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ment, or its seasonableness at this time. We have never read any publication of his with more gratification.
XIX.-Christian Communism. A Sermon, &c.
By WILLIAM College, Oxford.
THIS sermon, which was preached on occasion of laying the first stone of the Alms-House Chapel of St. Mary Magdalene, Chiswick, contains a very beautiful exposition of the principles and modes of Christian charity, as applied to the case of the indigent and the lowly members of the community. It points out the desirableness of providing a refuge for such persons, impressed with a Christian character, and combined with occupations of an innocent and useful kind. God grant that such a spirit may exercise increasing influence in our land.
The press of matter compels us merely to acknowledge the receipt of the following books and other publications, which we hope to notice in our next number:
Davidson's Introduction to the New Testament-Gilly's Romaunt Version of St. John-Anderson's History of the Colonial Church, Vol. ii.-Dr. Chalmers's Scripture ReadingsTrollope's Liturgy of St. James-The Sea King, by J. S. Bigg -Monopoly the Cause of Evil, by Arthur O'Connor-Gray's Lectures on Money - Principles of Protestantism-Clarke's Thoughts in Verse-Tate's Holy Things and Times-Epitome of Alison-Letters from the Archives of Zurich (Parker Society) -Original Letters, 1537-1558-The Psalter, by Scott-Corner's History of England-The History of a Family-Hopwood's Order of Confirmation Analysis of Herodotus-Birkett's Trial of Creation-Blackley's Scriptural Teaching-Parry's SermonsMoberly's Logic-Loci Communes, by Swainson and WratislawThe Path of Life-The Scottish New Generation-L'Anima Amante, by Pagani-Moore's Human Nature in InnocencyGrant's Kapiolani-Cambridge Theological Examination Papers -Marsh's Bampton Lectures-Kidd on the Thirty-nine Articles -Poynder's Nelson's Fasts and Festivals-Nind's Lecture Sermons-Woman, by Monod-Thom's Chronology and Prophecy -Poole's Ecclesiastical Architecture-Songs of Christian Chivalry-Gauntlett's Bible Psalms-Gauntlett's Chants for the Psalms-Jarrett's Hebrew Lexicon-Beecher on Baptism-The Parochial and Collegiate Churches of Scotland.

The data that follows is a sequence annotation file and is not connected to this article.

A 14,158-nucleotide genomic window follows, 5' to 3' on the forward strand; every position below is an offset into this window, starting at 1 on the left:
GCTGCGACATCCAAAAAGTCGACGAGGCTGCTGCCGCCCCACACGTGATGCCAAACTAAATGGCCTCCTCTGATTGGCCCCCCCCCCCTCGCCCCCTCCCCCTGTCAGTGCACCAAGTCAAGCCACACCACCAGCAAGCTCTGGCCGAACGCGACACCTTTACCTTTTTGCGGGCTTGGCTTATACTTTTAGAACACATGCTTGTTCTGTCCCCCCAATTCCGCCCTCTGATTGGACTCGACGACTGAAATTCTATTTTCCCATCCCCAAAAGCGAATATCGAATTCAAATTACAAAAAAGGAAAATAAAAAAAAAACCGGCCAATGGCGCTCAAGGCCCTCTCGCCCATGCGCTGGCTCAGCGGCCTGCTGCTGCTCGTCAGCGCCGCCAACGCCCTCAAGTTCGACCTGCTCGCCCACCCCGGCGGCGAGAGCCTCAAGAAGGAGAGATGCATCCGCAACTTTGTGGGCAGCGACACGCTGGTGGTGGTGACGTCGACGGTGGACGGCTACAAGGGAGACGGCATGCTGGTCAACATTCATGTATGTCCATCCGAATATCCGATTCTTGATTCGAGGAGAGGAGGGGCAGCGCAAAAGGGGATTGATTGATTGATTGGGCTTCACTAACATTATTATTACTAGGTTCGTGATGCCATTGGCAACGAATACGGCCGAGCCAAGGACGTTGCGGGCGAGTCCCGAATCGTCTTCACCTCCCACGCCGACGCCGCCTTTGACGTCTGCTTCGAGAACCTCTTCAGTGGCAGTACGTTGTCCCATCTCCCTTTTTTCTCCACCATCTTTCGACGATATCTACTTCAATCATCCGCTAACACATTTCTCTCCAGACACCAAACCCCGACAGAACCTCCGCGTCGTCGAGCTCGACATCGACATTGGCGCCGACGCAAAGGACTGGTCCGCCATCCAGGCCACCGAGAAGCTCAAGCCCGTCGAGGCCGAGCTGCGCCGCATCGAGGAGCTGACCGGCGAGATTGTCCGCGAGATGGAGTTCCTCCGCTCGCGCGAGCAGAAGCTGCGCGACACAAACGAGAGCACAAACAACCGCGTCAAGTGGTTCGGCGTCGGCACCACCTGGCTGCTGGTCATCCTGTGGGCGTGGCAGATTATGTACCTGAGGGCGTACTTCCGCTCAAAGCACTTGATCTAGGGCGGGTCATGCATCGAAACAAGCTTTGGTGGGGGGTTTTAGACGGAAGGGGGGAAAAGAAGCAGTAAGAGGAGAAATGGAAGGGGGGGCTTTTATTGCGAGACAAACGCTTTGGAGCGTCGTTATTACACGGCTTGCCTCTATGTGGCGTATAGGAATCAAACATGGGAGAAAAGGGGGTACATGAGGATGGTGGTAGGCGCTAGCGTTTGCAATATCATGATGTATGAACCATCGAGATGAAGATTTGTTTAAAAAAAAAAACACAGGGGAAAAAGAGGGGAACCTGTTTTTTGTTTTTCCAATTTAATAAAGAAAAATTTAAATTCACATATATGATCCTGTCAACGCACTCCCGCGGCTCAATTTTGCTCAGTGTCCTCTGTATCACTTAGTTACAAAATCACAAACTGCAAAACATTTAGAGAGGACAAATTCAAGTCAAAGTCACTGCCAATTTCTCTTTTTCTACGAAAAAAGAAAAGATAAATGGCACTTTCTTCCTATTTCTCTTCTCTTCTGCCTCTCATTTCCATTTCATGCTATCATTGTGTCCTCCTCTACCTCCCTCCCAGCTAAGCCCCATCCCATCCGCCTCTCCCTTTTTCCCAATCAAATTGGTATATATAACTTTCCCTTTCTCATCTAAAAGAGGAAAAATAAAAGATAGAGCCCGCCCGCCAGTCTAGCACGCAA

Among smaller publications, pamphlets, &c. we may mention Instructions for Afflicted Christians-Prayers for the NurseryHints on Female Parochial Schools-Spencer's Commentary on the Collects-Harry and Archie-Christian's Child's Book-A Drop in the Ocean-Plain Sermons for the Poor-Prayers for Parochial Schools-Emmaus, by Nugee-The Penitent's PathSound Words-A Collection of Mr. Cleaver's Tracts-Family Prayers, by a Clergyman-Reasons for a New Edition of the Peschito, by Rogers-Slight's Letter to the Bishop of OxfordThe Theologian-Scottish Magazine — Ramsay's Catechism Charges by the Bishops of Fredericton, Exeter, and Archdeacon Manning, &c. &c. &c.
Foreign and Colonial Intelligence.
CANADA. Diocese of Toronto.-Prayer on account of the Cholera.— The Bishop of Toronto has issued a Pastoral Letter on the apprehended approach of the cholera, and directed the two following prayers to be used in the congregations of his diocese, immediately before the General Thanksgiving at Morning and Evening Prayer :
"Most gracious Father and God! who hast promised forgiveness of sins to all those that with hearty repentance and true faith turn unto Thee. Look down, we beseech Thee, from heaven Thy dwelling-place, upon us Thy unworthy servants, who, under an awful apprehension of Thy judgments, and a deep conviction of our sinfulness, prostrate ourselves before Thee.